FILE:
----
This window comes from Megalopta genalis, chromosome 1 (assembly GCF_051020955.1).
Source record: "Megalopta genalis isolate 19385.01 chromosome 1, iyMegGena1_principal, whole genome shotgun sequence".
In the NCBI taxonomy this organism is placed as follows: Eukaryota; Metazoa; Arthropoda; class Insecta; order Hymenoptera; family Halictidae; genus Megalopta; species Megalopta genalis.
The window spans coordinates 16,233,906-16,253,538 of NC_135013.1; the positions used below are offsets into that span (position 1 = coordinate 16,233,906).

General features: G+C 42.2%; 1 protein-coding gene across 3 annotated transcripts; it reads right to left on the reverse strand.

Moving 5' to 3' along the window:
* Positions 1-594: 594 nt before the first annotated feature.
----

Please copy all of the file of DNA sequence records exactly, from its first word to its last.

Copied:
This window comes from Megalopta genalis, chromosome 1 (assembly GCF_051020955.1).
Source record: "Megalopta genalis isolate 19385.01 chromosome 1, iyMegGena1_principal, whole genome shotgun sequence".
In the NCBI taxonomy this organism is placed as follows: Eukaryota; Metazoa; Arthropoda; class Insecta; order Hymenoptera; family Halictidae; genus Megalopta; species Megalopta genalis.
The window spans coordinates 16,233,906-16,253,538 of NC_135013.1; the positions used below are offsets into that span (position 1 = coordinate 16,233,906).

General features: G+C 42.2%; 1 protein-coding gene across 3 annotated transcripts; it reads right to left on the reverse strand.

Moving 5' to 3' along the window:
* Positions 1-594: 594 nt before the first annotated feature.